Do as I Say, Not as I Do

About a week ago a lot of bloggers were up in arms about Yahoo of all people committing a bit of cloaking.

When things like this happen, sometimes it's just a reminder that nobody's infallible, even those who set the guidelines against which many marketers work.

However, sometimes it's something else. With the complexities of search, advanced work sometimes comes down to consciously committing certain acts that would otherwise normally be flagged as worst practice. N00bs should note that "Do as I Say, Not as I Do" comes up in search marketing from time to time, in association with this.

Take for example this image. It's from this page from the site of SMX, the new event series kicking off next week in Seattle.

Looks like a classic mistake: text as an image needlessly, right?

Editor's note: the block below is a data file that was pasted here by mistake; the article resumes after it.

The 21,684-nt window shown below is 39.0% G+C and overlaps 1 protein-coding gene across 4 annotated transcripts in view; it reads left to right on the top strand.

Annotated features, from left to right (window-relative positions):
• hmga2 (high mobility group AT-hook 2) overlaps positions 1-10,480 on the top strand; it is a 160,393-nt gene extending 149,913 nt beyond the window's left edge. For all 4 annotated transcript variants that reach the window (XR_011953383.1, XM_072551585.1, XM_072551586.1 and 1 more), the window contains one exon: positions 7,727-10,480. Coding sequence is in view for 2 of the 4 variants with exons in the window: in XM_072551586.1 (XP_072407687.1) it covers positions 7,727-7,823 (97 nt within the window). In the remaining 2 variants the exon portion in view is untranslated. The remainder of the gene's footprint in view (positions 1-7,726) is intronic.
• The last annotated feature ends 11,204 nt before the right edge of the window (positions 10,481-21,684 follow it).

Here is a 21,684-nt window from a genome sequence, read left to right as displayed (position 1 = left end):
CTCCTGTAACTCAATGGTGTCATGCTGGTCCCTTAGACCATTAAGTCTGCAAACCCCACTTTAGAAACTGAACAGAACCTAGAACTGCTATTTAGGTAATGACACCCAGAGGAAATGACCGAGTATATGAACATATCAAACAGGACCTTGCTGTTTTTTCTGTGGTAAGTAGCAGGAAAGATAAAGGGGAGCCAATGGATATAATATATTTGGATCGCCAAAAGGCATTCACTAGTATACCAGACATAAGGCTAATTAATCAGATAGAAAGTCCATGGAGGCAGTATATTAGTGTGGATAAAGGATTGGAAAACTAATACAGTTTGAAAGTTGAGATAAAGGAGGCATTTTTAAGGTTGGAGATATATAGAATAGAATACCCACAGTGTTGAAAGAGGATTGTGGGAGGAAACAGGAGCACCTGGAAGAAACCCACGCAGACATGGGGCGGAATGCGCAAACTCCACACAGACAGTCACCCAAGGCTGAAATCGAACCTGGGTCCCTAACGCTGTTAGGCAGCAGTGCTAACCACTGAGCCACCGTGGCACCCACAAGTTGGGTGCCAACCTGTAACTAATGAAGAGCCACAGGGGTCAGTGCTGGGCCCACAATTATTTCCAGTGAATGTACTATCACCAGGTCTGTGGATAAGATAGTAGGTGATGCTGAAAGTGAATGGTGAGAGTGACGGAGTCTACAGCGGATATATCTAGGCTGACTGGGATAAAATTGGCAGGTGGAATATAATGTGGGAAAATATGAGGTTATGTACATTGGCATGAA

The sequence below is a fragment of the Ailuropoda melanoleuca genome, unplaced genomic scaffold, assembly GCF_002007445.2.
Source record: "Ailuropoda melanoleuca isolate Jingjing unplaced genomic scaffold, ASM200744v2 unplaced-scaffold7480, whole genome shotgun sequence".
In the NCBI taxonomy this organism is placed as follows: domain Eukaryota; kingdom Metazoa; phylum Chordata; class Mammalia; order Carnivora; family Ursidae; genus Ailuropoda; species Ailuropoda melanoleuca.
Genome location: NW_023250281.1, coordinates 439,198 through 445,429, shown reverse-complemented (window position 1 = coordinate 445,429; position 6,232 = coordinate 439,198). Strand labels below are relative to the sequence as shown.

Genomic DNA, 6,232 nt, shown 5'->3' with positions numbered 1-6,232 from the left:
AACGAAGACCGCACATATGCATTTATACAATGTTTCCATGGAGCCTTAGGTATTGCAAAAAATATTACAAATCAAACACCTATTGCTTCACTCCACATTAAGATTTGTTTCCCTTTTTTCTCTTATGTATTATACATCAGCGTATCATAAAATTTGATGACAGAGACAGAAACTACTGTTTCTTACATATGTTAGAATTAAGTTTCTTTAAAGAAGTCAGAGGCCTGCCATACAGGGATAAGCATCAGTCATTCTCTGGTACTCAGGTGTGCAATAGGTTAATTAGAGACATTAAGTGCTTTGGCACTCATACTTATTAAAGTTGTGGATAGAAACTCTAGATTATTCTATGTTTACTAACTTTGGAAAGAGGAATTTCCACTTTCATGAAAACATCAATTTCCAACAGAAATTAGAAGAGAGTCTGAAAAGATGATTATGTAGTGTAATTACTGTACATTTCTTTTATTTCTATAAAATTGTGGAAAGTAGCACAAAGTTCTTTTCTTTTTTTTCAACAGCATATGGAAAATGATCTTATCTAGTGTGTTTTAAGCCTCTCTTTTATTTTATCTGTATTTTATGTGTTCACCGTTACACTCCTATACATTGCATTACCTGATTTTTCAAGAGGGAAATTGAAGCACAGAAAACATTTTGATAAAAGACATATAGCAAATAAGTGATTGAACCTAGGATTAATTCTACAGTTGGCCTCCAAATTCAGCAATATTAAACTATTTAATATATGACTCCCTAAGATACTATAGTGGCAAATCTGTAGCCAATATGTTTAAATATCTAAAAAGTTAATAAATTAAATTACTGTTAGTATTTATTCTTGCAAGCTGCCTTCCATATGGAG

Wrong. It's not walking out on a weak limb to assume this most likely a very conscious site building decision.

The giveaway is in the site itself, and who it's catering to: Advanced search marketers. So of course, the team building this site wouldn't be caught with their pants down doing something like this. Calling them on it would be like the first-year music theory student who struts into class one morning proclaiming

I found a mistake that Bach made!

only to find the professor's reply is

Bach was one of the people who pioneered and wrote what eventually became the rules. What you found was not a mistake, but part of that process playing out.

Having this bit of text as an image helps preserve a bit of confidentiality and/or juice exclusivity. Unlike how content related to speakers and sponsors is presented, it helps avoid passing casually content love between the SMX brand and those of the attendees.

Simple, subtle, effective.

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Matt Cutts' April Fools Day

It appears Search Engine Land and others fell / are falling for this:

This was an April Fool's Day joke by Matt, not SEOs. It went live the evening of March 31st and was instantly flagged in the community. Dark SEO Team's subsequent public reply is was here... and because of it, among the dimmer bulbs out there the joke seemingly continues to go viral. So it's all almost funny... I suppose. 🙄